What is whooping cough?

Whooping cough (also known as pertussis) is a highly contagious disease.1 It causes a severe cough that can last up to 100 days and lead to other serious complications.2,3

In newborn babies, whooping cough can result in life-threatening sickness and hospitalisation.1  It is generally thought of as a childhood illness, but can also affect adults and adolescents.1,4

What are the symptoms?

Whooping cough often starts just like a cold – with a runny nose, tiredness and sometimes a mild fever. Coughing then develops, usually in bouts, followed by a deep gasp or 'whoop' (but not everyone has the classic whooping sound).1,5,6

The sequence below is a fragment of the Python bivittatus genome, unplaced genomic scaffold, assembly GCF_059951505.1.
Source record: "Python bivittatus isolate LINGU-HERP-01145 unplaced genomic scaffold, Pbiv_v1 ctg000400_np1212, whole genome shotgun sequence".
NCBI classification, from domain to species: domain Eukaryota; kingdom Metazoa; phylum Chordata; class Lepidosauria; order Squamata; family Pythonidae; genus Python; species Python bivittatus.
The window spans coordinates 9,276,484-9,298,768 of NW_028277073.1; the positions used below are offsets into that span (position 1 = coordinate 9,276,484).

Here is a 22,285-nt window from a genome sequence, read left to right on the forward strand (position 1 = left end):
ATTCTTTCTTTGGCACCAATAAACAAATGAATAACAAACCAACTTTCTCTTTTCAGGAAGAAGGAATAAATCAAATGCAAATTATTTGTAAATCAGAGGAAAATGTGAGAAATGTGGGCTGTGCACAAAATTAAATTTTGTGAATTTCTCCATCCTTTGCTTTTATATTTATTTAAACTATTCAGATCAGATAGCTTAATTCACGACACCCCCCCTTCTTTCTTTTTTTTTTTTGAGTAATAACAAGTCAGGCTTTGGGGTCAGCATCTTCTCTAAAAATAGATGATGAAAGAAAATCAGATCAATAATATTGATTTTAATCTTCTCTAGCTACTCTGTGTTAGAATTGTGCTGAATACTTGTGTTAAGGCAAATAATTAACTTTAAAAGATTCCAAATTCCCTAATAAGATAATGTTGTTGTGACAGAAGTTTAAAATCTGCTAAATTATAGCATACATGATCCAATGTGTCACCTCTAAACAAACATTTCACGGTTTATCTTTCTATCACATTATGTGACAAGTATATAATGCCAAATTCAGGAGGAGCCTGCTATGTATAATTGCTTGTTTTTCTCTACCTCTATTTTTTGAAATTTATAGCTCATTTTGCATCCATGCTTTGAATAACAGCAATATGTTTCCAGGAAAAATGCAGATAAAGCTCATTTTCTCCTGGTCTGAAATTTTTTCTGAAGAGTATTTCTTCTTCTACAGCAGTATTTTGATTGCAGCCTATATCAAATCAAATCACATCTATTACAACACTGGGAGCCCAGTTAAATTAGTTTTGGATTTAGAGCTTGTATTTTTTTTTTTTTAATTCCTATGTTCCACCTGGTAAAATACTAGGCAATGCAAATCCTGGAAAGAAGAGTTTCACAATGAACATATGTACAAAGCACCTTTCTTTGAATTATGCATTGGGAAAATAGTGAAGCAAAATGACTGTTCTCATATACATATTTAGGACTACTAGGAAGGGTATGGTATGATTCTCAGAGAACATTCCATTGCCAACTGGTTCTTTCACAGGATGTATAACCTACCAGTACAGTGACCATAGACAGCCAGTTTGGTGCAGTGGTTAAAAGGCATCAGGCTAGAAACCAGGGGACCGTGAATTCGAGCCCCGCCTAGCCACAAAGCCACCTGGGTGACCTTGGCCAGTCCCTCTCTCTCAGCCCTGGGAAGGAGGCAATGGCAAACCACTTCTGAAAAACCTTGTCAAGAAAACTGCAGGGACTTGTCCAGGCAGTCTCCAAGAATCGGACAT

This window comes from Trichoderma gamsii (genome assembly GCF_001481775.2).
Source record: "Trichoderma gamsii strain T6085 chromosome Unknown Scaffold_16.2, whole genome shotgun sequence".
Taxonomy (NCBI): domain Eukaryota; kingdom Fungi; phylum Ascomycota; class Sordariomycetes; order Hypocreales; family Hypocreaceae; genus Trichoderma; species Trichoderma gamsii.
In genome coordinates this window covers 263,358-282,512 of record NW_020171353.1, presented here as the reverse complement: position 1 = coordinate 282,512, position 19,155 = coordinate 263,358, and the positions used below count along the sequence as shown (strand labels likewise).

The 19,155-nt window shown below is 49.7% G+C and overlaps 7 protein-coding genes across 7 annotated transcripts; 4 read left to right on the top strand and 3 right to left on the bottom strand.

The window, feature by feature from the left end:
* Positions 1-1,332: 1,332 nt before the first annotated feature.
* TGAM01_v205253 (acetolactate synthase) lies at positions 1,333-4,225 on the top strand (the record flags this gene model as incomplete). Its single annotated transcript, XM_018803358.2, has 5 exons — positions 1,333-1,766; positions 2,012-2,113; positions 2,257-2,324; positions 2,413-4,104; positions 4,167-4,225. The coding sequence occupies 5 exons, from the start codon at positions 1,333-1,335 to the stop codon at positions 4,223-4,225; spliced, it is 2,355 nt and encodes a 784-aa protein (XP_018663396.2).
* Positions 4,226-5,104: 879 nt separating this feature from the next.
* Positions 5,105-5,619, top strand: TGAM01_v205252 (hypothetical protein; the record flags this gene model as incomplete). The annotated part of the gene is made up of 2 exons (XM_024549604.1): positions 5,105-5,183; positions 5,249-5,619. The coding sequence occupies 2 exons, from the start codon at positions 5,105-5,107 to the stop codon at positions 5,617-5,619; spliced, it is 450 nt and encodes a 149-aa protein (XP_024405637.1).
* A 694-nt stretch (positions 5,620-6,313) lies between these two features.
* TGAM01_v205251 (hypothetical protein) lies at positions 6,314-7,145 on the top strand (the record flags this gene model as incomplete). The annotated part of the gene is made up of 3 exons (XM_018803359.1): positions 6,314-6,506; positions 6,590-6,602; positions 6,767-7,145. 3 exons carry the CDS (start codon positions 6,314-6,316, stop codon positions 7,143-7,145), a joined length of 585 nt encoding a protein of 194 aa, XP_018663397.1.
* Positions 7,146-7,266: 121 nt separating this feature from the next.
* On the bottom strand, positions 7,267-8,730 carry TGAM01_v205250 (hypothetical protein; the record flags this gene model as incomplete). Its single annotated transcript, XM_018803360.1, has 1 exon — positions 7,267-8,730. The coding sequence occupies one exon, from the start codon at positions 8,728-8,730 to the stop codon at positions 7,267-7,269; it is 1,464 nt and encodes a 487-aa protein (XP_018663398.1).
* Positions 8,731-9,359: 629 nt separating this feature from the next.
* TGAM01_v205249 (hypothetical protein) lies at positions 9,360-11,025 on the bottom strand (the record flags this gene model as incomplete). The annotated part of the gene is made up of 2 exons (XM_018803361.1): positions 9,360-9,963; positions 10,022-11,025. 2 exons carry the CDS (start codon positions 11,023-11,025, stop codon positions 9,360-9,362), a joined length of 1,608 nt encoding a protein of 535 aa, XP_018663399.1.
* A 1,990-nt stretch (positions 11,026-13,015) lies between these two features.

What can happen to my baby?2

  • Hospitalisation
  • Seizures
  • Pneumonia
  • Brain damage
  • Death

What can happen to me?7

  • Sleeping problems
  • Time off work or school
  • Vomiting
  • Fainting
  • In more serious cases, a stay in hospital

Severe, persistent coughing is the most common symptom in adults and adolescents.7